Yesterday's final match between Italy and Spain at Jerusalem's Teddy Stadium has not only proven the fact that this Spanish U21 side seem to be unbeatable, but it was furthermore characterized by a very good performance shown by the match officials. Slovenian Matej Jug and his team thus confirmed the exceedingly good refereeing level at Israel's Under-21 European Championship.
|Slovenian Matej Jug correctly awarding a penalty to Spain (c) ZIMBIO|
Apart from this summary, you can find reports for every match on this page. Within the following paragraphs, you find a few situations mentioned. Please click on the underlined passages to find a video corresponding to these incidents.
Additional Assistant Referees
It was the first time that UEFA had decided to deploy additional assistant referees (AARs) on the goalline at a final Under-21 European Championship tournament. Taking everything into consideration, they contributed to a better decision taking. Several situations were assessed in an adequate way only thanks to their help and presence, such as a correct penalty in the match between Russia and Germany, where Turkey's Halis Özkahya correctly advised referee Matej Jug to point to the spot. Also in yesterday's final, one may suspect that Özkahya at least strengthened his chief to award the second penalty to Spain, since it happened in his area of vicinity and responsibility. Özkahya moreover supported Serhiy Boiko's hard but correct penalty decision in England-Norway. No miracle that this Turkish guy reached the final.
However, there also have been doubtful or even wrong calls. Greek Ilias Spathas recommended Croatian Ivan Bebek to award a controversial penalty to Norway in their Group A match against Italy in the 90th minute of play. The replays revealed that this decision was more than soft. A real contact that should be punished with a penalty did not really exist. Estonian Kristo Tohver created a bit irritation in Bebek's first match between the Netherlands and Germany. Bebek showed no hesitation when going to caution a German forward for simulation. Tohver summoned Bebek towards himself and had a talk with him - the decision to issue a yellow card for diving did not change though. Finnish Antti Munukka was additionally sent home after only two matches (Slovakian Ivan Kružliak had to take his place on matchday 3). The reasons for that can only be guessed. In both matches he had, he failed to take a crucial decision correctly. In England - Italy headed by Antony Gautier of France, the officiating team and specially AAR2 Munukka missed a clear penalty to the Italian side. Gautier was far away so that it is unlikely he was able to shift responsibility on Munukka's shoulders. After a corner kick in the second half, a goal was scored by the English side and first allowed by Gautier. However, Munukka overruled him and Gautier decided on offensive foul. No mistake, but a debatable call. It must be questioned why he did not consult his teammate via micro before awarding the goal, too. Finally, Munukka was no help for Gautier in their second game either when the French official missed a clear handball penalty to Russia at the start of half two. This time, Munukka could not really detect it, but still, he was at least no real support.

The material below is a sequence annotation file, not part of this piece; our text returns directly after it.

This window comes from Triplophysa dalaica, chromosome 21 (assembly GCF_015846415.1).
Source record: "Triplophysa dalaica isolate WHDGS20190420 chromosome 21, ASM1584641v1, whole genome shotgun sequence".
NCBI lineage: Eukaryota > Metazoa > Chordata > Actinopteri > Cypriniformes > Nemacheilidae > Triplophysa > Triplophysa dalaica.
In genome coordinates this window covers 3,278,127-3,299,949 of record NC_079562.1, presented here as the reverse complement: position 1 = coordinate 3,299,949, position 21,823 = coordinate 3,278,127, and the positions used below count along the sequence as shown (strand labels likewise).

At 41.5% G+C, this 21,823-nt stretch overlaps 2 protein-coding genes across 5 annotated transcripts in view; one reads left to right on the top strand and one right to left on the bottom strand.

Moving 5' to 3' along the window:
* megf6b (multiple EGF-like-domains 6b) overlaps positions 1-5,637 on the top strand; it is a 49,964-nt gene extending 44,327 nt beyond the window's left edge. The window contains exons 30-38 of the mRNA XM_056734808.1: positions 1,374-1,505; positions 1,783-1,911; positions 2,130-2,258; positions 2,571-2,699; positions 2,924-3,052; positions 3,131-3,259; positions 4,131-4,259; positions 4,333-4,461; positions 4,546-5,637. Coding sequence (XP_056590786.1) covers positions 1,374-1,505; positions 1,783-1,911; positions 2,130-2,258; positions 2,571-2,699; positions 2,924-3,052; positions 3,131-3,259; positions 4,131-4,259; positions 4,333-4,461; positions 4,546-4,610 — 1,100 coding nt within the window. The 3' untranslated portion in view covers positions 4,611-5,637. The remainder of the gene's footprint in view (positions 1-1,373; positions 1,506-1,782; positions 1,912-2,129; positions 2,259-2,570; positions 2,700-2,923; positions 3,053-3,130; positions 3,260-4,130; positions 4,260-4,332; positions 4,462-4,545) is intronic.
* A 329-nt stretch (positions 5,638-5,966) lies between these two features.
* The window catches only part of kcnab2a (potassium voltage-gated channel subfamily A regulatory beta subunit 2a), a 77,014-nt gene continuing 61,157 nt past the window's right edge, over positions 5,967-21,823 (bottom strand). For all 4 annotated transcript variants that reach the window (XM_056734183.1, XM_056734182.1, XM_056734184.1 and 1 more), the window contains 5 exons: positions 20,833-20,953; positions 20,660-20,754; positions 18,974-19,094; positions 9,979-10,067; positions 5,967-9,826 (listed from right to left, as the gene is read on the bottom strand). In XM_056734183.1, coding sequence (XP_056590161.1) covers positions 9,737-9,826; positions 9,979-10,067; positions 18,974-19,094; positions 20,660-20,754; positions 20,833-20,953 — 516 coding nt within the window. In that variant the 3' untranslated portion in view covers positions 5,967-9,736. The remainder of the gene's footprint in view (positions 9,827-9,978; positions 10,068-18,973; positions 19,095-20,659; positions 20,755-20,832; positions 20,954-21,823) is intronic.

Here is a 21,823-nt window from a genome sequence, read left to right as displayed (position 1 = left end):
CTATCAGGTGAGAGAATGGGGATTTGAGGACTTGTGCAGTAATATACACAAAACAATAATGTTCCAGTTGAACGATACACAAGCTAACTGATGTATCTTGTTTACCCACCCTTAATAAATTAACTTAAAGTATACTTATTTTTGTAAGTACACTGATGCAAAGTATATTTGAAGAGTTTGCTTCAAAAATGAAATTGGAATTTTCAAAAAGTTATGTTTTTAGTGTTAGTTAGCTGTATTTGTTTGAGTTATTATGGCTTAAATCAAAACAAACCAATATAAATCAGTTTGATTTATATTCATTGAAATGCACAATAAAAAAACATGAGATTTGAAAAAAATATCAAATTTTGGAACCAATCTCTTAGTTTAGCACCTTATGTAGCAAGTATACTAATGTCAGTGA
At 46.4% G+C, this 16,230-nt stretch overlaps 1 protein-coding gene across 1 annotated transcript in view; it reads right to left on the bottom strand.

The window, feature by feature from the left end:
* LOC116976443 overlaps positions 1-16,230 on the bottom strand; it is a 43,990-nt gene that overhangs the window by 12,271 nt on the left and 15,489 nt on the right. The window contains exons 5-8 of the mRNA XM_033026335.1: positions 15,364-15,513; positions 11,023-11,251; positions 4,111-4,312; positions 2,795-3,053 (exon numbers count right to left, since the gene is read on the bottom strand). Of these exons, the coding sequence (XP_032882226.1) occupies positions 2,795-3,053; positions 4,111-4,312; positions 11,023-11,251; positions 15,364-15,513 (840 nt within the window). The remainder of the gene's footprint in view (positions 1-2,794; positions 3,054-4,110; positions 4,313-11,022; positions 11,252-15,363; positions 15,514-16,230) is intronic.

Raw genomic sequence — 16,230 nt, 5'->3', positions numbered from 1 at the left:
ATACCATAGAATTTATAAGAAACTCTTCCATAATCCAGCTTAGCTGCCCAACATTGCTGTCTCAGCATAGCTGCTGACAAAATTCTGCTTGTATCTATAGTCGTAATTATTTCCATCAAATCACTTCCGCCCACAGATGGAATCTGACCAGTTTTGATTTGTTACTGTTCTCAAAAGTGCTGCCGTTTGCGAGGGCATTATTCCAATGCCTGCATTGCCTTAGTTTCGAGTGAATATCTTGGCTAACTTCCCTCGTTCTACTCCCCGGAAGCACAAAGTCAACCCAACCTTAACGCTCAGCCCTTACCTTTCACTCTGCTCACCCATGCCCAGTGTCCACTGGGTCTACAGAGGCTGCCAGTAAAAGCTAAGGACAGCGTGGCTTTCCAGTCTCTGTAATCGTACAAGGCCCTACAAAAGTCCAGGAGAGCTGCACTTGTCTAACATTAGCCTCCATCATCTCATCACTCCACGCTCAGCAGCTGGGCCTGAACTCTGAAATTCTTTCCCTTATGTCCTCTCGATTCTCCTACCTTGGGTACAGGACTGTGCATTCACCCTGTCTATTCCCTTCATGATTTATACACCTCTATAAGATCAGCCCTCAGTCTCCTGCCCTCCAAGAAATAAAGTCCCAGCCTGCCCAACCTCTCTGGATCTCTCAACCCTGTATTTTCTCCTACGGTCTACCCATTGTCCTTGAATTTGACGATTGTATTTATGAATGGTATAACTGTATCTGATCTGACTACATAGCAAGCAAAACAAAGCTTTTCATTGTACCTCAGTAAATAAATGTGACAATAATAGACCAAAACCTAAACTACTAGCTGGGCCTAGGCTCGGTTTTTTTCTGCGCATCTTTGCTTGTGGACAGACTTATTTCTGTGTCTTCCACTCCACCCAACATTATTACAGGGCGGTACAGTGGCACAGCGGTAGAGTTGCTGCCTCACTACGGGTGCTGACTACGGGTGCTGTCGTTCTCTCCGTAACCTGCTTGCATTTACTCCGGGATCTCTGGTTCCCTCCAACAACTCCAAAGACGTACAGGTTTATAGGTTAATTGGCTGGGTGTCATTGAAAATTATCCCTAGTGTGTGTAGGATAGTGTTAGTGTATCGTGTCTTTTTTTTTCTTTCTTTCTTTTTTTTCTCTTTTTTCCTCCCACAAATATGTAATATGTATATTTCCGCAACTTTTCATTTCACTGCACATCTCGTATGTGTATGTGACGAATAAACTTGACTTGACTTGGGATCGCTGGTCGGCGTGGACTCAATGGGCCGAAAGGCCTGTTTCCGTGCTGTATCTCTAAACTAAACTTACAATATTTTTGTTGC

In a nutshell that means that a) additional assistant referees have, as usually, conveyed ambivalent impressions but could help in some crucial moments and that b) there have been severe communication problems within some refereeing teams. It is unclear whether the reasons for that either lie in the inexperience of some AARs having worked there or in the fact that six match officials coming from different countries had to consult each other on their foreign language English in an understandable manner. Probably, it was a mixture of both.
Instructions to combat unsporting behaviour
As outlined several times also by Pierluigi Collina or FIFA referees, one main goal at such mini-tournaments, where you - in a way - teach young players on the pitch, is to combat unsporting behaviour such as simulation. And that was done successfully.
The referees in Israel issued five yellow cards for simulation in 15 matches. This high average is certainly no coincidence. It is likely they received clear instructions by the advisors in Israel (Marc Batta, Hugh Dallas and Vlado Sajn). Pawel Gil and Ivan Bebek took such decisions in their first match each - these decisions appeared to be a bit harsh. But you must be prepared that some decisions could be too harsh or even wrong if you want to pay more attention to simulation. Matej Jug took a very good and correct decision to book a German forward in Russia-Germany and Ukraine's Serhiy Boiko even did so twice (1, ESP-NOR). In England - Norway as well as Spain - Norway, he correctly penalized players for diving.
Furthermore, Pawel Gil cautioned an Israeli player for demanding a red card to his opponent in the opener game. A strict and good fashion to deal with it which was however only observed once at this tournament.